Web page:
Enlarge (credit: Microsoft)
Microsoft’s education-centric Windows 10 S has caused some controversy for its inability to run apps from outside the Windows Store, but as we’ve argued it does have the potential to attract developers to the Windows Store and create a healthier app ecosystem for all Windows users.
Today at its Build conference, Microsoft mentioned two major additions coming to the Windows Store and Windows 10 S: Spotify (already announced at the Surface Laptop event last week) and Apple’s iTunes.
Of the two, iTunes is the bigger win for Microsoft’s ecosystem, given Apple’s general reluctance to bring most of its apps and services to competing platforms.
There’s a version of the Apple Music app for Android, but aside from the standard Windows version of iTunes and a limited version of the iCloud client for Windows, that’s pretty much it. Microsoft says that the Windows Store version of iTunes will be able to do everything the regular version does, including accessing the iTunes Store and Apple Music and supporting syncing for iPhones and iPads.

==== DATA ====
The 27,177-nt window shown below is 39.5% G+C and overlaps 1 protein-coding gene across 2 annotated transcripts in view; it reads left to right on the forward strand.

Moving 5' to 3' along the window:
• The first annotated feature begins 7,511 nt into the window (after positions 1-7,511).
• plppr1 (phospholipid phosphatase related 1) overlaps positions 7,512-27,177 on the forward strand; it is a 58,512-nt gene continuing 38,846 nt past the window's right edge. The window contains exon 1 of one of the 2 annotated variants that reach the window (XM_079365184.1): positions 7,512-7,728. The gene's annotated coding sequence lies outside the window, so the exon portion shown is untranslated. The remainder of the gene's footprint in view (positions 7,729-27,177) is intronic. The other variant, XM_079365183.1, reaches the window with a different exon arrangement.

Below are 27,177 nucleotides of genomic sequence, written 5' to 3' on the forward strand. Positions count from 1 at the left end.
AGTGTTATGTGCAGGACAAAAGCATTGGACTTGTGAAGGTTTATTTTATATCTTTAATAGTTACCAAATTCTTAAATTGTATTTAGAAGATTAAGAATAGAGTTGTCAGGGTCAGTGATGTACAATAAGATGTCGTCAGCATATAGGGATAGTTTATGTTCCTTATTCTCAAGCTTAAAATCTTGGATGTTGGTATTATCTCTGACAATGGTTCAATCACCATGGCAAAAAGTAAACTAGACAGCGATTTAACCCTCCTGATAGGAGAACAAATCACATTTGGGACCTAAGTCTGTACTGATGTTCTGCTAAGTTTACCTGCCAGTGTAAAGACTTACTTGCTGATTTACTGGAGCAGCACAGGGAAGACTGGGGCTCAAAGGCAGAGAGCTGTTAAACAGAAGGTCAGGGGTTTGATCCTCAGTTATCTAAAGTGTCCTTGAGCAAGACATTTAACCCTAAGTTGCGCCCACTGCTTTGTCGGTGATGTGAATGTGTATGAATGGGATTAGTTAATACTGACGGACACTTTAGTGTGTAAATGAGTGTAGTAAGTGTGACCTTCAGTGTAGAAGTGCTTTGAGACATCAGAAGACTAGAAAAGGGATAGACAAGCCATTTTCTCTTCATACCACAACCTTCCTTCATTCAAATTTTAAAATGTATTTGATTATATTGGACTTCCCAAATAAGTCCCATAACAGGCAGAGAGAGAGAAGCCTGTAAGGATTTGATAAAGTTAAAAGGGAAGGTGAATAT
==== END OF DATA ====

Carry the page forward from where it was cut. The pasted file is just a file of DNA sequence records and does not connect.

At this point it’s possible to use iPhones and iPads without ever touching iTunes, but you can still use the app to do software updates, make encrypted local backups, and do general app and data management.
Even if the Windows Store version of iTunes is functionally identical to the regular downloadable version (and that’s pretty likely, given that Microsoft’s Centennial technology makes it fairly easy to repackage regular Win32 apps for the Store), it gives all Windows users the option to use iTunes without also using Apple’s standalone software updater or iTunes’ system service.
It could also make iPhone and iPad users more receptive to buying and using Windows 10 S devices as they begin to come to market in the next month or two.
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